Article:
Anyway, I decided to start a thread about this on Facebook, and have had some interesting private emails in response. It seems I'm not the only one! So a big thank you to all those people who have written to cheer me up by telling me that the order of UWVYXZ confuses them, too.

I did get that right, didn't I?

Sunday, September 12, 2010

Big money...

I believe that, word for word, this is the world's most generous literary prize. I don't think I'm going to win it. I don't think I'm even going to enter it.

But somebody has to win, don't they? See http://www.booktrust.org.uk/Prizes-and-awards/Sunday-Times-EFG-Private-Bank-Award. Gosh, wouldn't it be lovely, like winning the Premium Bonds...

Saturday, September 11, 2010

Printer's ink...

A fellow writer and I had an interesting morning yesterday - we went to visit a printing works in Exeter, a place where books are born. I last visited a hot metal printing works about thirty years ago and the noise was deafening. Yesterday, there was just a gentle hum.

We've been invited back and encouraged to bring our friends, so hopefully that's what we'll do, one day soon

Wednesday, September 8, 2010

Date for diary...

21 October 2010

Girls’ Night In with Choc Lit authors Christine Stovell, Sue Moorcroft, Christina Courtenay and me at Bury St Edmunds Arc Waterstones, at 7 pm. We’ll be chatting about our books and writing careers, answering questions, and wine and chocolate will be provided.

See http://www.waterstones.com/waterstonesweb/displayDetailEvent.do?searchType=2&store=447|WATERSTONE%27S%20BURY%20ST%20ED%20ARC&sFilter=1

Do I know anyone in the district? I can't think of anybody! So I'll look forward to making some new friends.

Tuesday, September 7, 2010


Over the past ten or fifteen years, I must have interviewed hundreds of writers. But today it was my turn to be interviewed. Thank you, Lucie Wheeler, for inviting me to be a guest on your blog and for saying such nice things about me!

See http://luciewheeler.blogspot.com/2010/09/interview-with-margaret-james.html

Monday, September 6, 2010

Rain again...

Goodness, where does it all come from? The rain, I mean - there's no end to it in Devon, but this is after a really dry few weeks in early summer when the soft fruit didn't get enough water and didn't bother to grow.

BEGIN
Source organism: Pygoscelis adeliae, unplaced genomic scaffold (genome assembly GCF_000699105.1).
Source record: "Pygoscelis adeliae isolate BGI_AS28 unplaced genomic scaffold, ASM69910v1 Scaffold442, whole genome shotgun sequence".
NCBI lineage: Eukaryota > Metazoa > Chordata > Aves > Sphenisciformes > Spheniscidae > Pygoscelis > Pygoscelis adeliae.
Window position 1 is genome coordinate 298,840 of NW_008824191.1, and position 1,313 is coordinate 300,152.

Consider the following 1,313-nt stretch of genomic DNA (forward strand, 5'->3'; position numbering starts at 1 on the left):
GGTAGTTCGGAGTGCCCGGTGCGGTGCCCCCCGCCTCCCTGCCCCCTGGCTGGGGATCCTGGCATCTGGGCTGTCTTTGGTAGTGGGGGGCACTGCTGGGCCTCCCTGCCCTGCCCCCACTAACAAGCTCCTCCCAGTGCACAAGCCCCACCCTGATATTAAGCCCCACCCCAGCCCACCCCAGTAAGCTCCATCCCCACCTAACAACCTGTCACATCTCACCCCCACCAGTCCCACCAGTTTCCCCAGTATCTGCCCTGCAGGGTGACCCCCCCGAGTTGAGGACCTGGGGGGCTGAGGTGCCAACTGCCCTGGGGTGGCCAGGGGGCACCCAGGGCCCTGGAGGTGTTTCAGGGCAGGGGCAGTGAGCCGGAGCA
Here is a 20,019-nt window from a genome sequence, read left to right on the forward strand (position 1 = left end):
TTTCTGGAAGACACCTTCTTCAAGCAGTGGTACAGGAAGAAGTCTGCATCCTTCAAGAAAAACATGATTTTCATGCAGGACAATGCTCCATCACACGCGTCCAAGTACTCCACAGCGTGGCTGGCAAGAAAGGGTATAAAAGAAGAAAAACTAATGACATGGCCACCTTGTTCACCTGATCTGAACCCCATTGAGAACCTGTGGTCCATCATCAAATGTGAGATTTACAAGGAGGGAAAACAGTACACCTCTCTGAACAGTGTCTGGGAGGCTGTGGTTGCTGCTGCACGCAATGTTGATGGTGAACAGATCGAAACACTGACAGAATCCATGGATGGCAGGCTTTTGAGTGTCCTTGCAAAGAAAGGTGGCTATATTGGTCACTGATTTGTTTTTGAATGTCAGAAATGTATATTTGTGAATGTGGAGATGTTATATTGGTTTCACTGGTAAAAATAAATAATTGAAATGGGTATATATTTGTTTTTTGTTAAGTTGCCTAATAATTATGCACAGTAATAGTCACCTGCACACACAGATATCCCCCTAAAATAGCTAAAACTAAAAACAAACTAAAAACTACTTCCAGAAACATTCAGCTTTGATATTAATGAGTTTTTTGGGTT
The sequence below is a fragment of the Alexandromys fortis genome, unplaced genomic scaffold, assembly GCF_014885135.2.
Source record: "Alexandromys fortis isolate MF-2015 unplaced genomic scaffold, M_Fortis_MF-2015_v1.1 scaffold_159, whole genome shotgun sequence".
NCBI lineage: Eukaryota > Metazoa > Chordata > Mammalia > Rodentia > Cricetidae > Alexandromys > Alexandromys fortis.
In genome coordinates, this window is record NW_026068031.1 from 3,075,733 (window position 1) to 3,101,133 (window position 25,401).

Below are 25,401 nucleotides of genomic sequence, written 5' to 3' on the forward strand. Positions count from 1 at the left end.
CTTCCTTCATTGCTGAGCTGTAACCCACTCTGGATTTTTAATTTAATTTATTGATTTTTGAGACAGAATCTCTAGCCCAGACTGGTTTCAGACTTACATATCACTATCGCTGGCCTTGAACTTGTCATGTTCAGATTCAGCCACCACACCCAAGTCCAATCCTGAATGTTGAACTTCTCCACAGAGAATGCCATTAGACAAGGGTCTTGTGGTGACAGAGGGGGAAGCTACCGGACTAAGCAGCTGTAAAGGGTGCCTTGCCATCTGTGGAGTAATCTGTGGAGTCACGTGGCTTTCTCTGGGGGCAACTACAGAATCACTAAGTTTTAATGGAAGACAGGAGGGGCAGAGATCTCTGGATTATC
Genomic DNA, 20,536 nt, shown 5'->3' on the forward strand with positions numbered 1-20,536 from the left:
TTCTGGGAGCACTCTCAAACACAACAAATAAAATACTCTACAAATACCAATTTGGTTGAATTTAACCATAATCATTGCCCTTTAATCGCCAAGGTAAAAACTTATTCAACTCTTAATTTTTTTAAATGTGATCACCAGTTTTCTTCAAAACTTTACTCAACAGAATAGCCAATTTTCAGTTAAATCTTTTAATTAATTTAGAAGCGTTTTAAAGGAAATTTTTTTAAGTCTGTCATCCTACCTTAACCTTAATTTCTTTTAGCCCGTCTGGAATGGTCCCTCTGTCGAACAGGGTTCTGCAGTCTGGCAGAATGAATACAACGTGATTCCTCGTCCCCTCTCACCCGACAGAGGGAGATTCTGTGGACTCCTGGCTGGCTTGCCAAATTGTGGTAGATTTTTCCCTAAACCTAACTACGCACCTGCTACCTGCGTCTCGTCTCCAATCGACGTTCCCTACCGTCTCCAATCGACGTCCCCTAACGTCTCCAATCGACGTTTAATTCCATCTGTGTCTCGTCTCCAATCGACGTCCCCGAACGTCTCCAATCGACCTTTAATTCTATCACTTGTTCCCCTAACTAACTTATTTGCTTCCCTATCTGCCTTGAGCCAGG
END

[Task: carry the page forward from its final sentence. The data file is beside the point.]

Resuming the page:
But bad weather makes it easier to stay inside, and not tug at the manacles which chain me to my PC too strenuously. I've just written a scene in which my characters are walking around in the rain. I wonder if anyone else finds themselves writing about rainy days when it's raining outside, and sunny days when it's sunny?

I can't always do it that way, of course. I'm now writing an article for January's Writing Magazine in which I'm suggesting things writers could do during these dark, cold winter days.

Talk about wishing my life away...

Saturday, September 4, 2010

Autumn resolutions...

It's that time of year again, when the children go back to school and the adults breathe a big sigh of relief - unless of course they're schoolteachers, in which case they're probably sighing for other reasons.

If you're one of those people who have always meant to start writing a novel when you have time, do you have time now? Do you need a shove in the right direction? If so, maybe join a local authority writing class, take out a subscription to Writers News - see www.writersnews.co.uk - or find your local writing group and join it, or at least go on its waiting list.

Wednesday, September 1, 2010

Trade Winds

My September book of the month is Christina Courtenay's unusual and delightful historical romance, Trade Winds.

Set in the early years of the 18th century, this is the story of the Swedish East India Company's first trading expedition to China. The engaging Scottish hero and spirited Dutch heroine make a somewhat cynical marriage of convenience, but during the long voyage to China, and in their personal lives, things don't work out quite how they'd planned. So the reader gets a few surprises, too.

This novel offers the reader something he or she has probably never read about before (well, I didn't know anything about the Swedish East India Company's trade with China, anyway), and a great feelgood romance between two feisty, intelligent and totally captivating characters, whom I found completely believable. I was sorry to part with them and hope I will meet them again in a future story.